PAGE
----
<openmc.stats.univariate.Tabular at 0x1461b4ab9a20>,
<openmc.stats.univariate.Tabular at 0x1461b4ac1208>,
<openmc.stats.univariate.Tabular at 0x1461b4ac19e8>,
<openmc.stats.univariate.Tabular at 0x1461b4ac9240>,
<openmc.stats.univariate.Tabular at 0x1461b4ac9a90>,
<openmc.stats.univariate.Tabular at 0x1461b4acf358>,
<openmc.stats.univariate.Tabular at 0x1461b4acfc18>,
<openmc.stats.univariate.Tabular at 0x1461b4ad7470>,
<openmc.stats.univariate.Tabular at 0x1461b4ad7d30>,
<openmc.stats.univariate.Tabular at 0x1461b4ae0668>,
<openmc.stats.univariate.Tabular at 0x1461b4ae0f98>]
```

Here we see we have a tabulated outgoing energy distribution for each incoming energy. Note that the same probability distribution classes that we could use to create a source definition are also used within the `openmc.data`

package. Let’s plot every fifth distribution to get an idea of what they look like.

```
[20]:
```

```
for e_in, e_out_dist in zip(dist.energy[::5], dist.energy_out[::5]):
plt.semilogy(e_out_dist.x, e_out_dist.p, label='E={:.2f} MeV'.format(e_in/1e6))
plt.ylim(top=1e-6)
plt.legend()
plt.xlabel('Outgoing energy (eV)')
plt.ylabel('Probability/eV')
plt.show()
```

### Unresolved resonance probability tables¶

We can also look at unresolved resonance probability tables which are stored in a `ProbabilityTables`

object. In the following example, we’ll create a plot showing what the total cross section probability tables look like as a function of incoming energy.

```
[21]:
```

```
fig = plt.figure()
ax = fig.add_subplot(111)
cm = matplotlib.cm.Spectral_r
# Determine size of probability tables
urr = gd157.urr['294K']
n_energy = urr.table.shape[0]
n_band = urr.table.shape[2]
for i in range(n_energy):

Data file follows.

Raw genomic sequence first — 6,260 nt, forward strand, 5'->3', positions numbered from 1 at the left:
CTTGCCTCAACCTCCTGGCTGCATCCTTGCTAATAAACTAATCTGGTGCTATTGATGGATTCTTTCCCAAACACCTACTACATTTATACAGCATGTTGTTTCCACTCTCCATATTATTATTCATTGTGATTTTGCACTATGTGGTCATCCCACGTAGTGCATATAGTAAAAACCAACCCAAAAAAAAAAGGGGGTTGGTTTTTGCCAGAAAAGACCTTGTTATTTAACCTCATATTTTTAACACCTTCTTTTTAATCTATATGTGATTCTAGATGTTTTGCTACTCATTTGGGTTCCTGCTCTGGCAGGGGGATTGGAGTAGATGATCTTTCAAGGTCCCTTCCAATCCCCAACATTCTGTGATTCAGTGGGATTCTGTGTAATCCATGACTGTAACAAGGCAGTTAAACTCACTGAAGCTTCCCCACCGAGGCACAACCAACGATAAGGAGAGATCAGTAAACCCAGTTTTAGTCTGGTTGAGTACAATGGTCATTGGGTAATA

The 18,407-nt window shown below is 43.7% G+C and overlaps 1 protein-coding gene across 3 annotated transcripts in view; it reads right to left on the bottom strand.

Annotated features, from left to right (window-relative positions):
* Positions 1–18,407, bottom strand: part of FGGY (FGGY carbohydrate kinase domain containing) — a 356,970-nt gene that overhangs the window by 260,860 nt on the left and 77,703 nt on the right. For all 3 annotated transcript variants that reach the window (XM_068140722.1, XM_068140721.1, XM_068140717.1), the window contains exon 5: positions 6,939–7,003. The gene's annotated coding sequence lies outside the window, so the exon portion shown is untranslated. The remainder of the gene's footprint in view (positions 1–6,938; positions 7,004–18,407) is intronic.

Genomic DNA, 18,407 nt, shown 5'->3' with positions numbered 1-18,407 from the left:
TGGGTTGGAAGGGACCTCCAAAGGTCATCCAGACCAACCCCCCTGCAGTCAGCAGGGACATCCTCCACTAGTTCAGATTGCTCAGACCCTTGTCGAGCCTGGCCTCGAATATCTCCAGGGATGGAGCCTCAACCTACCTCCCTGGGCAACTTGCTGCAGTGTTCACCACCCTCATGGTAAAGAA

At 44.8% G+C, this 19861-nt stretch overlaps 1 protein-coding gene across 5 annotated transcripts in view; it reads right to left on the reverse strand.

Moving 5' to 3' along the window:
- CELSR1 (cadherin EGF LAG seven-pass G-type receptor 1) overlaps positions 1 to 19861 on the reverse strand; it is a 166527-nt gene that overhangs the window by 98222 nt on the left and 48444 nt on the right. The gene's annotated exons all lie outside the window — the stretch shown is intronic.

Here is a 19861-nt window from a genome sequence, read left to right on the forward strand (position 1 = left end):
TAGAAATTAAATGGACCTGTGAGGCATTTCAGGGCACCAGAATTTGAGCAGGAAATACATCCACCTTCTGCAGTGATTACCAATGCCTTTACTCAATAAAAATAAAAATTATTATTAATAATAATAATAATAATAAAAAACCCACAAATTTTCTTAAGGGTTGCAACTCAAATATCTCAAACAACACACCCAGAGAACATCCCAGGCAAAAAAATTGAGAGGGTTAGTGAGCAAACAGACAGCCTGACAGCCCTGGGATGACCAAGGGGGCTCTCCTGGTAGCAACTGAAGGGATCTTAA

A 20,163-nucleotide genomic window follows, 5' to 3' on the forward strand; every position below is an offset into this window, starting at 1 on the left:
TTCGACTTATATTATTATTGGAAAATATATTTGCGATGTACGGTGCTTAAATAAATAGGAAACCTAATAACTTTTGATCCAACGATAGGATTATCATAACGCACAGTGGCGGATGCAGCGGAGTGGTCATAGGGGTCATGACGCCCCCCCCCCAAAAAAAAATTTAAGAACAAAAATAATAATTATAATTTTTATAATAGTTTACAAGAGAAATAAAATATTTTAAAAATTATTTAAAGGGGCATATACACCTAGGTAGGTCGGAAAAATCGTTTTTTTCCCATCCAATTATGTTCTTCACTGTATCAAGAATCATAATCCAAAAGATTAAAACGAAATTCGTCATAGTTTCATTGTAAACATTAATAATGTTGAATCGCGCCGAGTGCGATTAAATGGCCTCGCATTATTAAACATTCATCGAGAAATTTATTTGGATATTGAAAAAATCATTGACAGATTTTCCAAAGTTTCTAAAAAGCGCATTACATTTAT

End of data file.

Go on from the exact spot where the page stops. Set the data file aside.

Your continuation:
# Get bounds on energy
if i > 0:
e_left = urr.energy[i] - 0.5*(urr.energy[i] - urr.energy[i-1])
else:
e_left = urr.energy[i] - 0.5*(urr.energy[i+1] - urr.energy[i])
if i < n_energy - 1:
e_right = urr.energy[i] + 0.5*(urr.energy[i+1] - urr.energy[i])
else:
e_right = urr.energy[i] + 0.5*(urr.energy[i] - urr.energy[i-1])
for j in range(n_band):
# Determine maximum probability for a single band
max_prob = np.diff(urr.table[i,0,:]).max()
# Determine bottom of band
if j > 0:
xs_bottom = urr.table[i,1,j] - 0.5*(urr.table[i,1,j] - urr.table[i,1,j-1])
value = (urr.table[i,0,j] - urr.table[i,0,j-1])/max_prob
else:
xs_bottom = urr.table[i,1,j] - 0.5*(urr.table[i,1,j+1] - urr.table[i,1,j])
value = urr.table[i,0,j]/max_prob
# Determine top of band
if j < n_band - 1:
xs_top = urr.table[i,1,j] + 0.5*(urr.table[i,1,j+1] - urr.table[i,1,j])
else:
xs_top = urr.table[i,1,j] + 0.5*(urr.table[i,1,j] - urr.table[i,1,j-1])
# Draw rectangle with appropriate color
ax.add_patch(Rectangle((e_left, xs_bottom), e_right - e_left, xs_top - xs_bottom,
color=cm(value)))
# Overlay total cross section
ax.plot(gd157.energy['294K'], total.xs['294K'](gd157.energy['294K']), 'k')
# Make plot pretty and labeled
ax.set_xlim(1.0, 1.0e5)
ax.set_ylim(1e-1, 1e4)
ax.set_xscale('log')
ax.set_yscale('log')
ax.set_xlabel('Energy (eV)')
ax.set_ylabel('Cross section(b)')
```

```
[21]:
```

```
Text(0, 0.5, 'Cross section(b)')
```

### Exporting HDF5 data¶

If you have an instance `IncidentNeutron`

that was created from ACE or HDF5 data, you can easily write it to disk using the `export_to_hdf5()`

method. This can be used to convert ACE to HDF5 or to take an existing data set and actually modify cross sections.